Joe, this is John Sztykiel. And I think, again, the Bristol movements, a major, major project, you’re moving the largest part of Utilimaster’s business, even though it’s 25 miles, you’re still moving a very, very large multimillion dollar company, and as Joe mentioned earlier, there’s an estimated $4 million of financial improvement in that project, so that really doesn’t start to kick into gear until the second half of the year.

And then while we reach, while it really is a market desirable product, the operating performance from an improvement perspective, again, will be more of a second half result even though a lot of initiatives are taking place in the first half of the year, it will take some time for those two projects to come to reality.

Joe Maxa -- Dougherty & Company

Great. And my follow-up would be on the DSV line. I just wanted to make sure I understand on your Q1, you’re looking for revenue from delivery and service vehicles to be down year-over-year, but the other segments up, is that – did I hit it correctly?

John Sztykiel

Yes. We expect growth in most of the other segments. DSV is going to be the one that will be significantly down. That’s what – and it will be down and offset the increases of the other segments, which is why the full quarter we expect to see – this should be less than what it was last year for the first quarter.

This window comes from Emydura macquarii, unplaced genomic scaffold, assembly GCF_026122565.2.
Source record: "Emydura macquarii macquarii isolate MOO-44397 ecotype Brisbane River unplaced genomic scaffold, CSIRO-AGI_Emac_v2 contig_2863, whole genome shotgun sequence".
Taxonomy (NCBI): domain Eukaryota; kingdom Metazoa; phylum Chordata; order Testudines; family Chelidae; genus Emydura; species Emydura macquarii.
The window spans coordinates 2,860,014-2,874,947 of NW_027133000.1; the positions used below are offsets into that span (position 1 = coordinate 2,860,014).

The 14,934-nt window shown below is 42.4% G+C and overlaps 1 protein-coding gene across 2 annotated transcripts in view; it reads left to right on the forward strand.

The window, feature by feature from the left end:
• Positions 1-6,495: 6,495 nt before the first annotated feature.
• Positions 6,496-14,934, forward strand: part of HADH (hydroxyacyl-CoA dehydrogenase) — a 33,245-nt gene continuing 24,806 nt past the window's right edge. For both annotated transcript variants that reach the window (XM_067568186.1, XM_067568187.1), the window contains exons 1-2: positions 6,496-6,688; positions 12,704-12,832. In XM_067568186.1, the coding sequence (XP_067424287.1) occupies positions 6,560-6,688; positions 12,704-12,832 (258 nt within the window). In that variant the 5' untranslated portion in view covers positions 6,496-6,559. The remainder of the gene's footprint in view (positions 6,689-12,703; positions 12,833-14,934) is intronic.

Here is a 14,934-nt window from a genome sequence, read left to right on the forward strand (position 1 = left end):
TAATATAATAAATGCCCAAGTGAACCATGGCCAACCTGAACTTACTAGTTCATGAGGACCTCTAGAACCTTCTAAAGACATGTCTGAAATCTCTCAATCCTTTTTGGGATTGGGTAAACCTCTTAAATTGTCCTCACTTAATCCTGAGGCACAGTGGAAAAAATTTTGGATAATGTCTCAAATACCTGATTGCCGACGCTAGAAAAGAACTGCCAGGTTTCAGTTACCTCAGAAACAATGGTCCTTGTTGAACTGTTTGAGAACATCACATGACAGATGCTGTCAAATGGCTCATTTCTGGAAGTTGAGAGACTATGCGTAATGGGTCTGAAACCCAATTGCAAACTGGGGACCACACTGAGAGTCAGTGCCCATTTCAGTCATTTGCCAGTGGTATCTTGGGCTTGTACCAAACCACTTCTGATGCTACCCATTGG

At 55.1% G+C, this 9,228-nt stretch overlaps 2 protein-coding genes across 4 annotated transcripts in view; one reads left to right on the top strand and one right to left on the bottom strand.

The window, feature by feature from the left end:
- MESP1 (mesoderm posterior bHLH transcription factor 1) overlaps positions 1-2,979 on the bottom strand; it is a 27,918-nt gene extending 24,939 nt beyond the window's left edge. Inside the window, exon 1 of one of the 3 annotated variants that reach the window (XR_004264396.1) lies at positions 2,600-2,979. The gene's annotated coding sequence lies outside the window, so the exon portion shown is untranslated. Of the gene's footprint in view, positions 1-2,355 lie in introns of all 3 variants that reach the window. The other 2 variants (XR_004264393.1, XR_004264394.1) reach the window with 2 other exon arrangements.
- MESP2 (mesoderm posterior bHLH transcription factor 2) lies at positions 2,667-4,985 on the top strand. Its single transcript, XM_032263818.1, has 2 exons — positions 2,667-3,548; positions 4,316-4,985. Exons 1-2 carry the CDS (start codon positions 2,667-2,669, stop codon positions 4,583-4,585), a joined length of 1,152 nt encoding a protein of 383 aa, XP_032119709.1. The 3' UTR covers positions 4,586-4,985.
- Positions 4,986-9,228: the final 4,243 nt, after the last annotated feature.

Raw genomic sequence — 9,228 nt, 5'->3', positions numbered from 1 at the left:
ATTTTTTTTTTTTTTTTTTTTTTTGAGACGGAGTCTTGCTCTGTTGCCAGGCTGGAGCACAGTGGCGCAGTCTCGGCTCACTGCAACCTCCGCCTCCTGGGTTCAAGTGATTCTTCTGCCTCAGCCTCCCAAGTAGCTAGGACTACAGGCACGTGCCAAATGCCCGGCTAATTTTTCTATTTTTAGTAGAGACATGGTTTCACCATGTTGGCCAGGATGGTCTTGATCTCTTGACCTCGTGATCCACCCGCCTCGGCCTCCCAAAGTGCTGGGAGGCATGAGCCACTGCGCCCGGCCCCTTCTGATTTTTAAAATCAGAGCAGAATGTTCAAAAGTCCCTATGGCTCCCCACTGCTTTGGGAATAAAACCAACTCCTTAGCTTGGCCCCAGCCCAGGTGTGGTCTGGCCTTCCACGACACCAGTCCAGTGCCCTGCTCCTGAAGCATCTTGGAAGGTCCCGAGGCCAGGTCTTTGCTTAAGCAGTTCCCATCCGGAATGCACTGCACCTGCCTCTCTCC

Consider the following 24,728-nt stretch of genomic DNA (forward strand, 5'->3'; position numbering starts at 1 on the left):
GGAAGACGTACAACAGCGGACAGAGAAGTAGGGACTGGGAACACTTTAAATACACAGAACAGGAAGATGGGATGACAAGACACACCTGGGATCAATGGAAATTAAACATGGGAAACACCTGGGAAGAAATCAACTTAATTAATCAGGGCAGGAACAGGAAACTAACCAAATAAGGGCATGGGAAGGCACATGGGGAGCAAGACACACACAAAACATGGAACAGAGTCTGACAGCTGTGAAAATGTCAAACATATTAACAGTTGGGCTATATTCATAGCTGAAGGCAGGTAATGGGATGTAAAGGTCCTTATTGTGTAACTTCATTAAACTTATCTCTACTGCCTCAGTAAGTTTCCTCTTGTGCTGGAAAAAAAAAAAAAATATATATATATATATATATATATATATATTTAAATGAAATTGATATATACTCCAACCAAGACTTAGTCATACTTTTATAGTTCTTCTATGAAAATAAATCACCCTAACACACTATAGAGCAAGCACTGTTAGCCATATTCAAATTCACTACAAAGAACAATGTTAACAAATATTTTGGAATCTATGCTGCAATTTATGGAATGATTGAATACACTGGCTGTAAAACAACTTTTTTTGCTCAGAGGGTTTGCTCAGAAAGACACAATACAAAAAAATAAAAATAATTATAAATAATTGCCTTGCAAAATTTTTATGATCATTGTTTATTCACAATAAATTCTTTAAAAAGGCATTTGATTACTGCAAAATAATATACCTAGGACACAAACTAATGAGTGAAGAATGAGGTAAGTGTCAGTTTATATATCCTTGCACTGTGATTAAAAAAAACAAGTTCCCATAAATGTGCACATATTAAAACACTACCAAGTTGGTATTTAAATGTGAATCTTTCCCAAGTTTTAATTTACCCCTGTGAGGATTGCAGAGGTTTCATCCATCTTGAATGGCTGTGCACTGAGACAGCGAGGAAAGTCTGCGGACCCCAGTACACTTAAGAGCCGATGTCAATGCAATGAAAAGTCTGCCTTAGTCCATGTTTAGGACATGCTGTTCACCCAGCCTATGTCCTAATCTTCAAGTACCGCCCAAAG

Joe Maxa -- Dougherty & Company

Right. All right, thanks, I’ll jump back in the queue.

Joe Nowicki

You bet.

Greg Salchow

Thanks, Joe.


(Operator Instructions) And we do have a follow-up from Mr. Maxa from Dougherty & Company. Please go ahead with your follow-up.

Joe Maxa – Dougherty & Company

Hi, guys. What is that, the crux of the chassis shortage? Are we just seeing increase in demand out there in the industry and the supplier doesn’t have the capacity or what are you seeing?

John Sztykiel

Yeah. It’s two fold, Joe. It is increasing demand and it’s also a less competition as well too. So one of the chassis suppliers is no longer around. So that’s created a bit of a void. And in addition to it, there’s increased demand in a lot of the end markets from the motor home marketplace, obviously is one that’s seeing it and others as well, too.

John Sztykiel

Joe, this is John Sztykiel. There is a positive to this negative, and that is as Joe mentioned a few moments earlier, there’s a significant chassis manufacturer that’s no longer supplying chassis in the delivery and service business, which opens up the door for us to bring into the market a Spartan Chassis for the delivery and service business. While we do not expect that to happen in 2013 we do expect that to happen in 2014.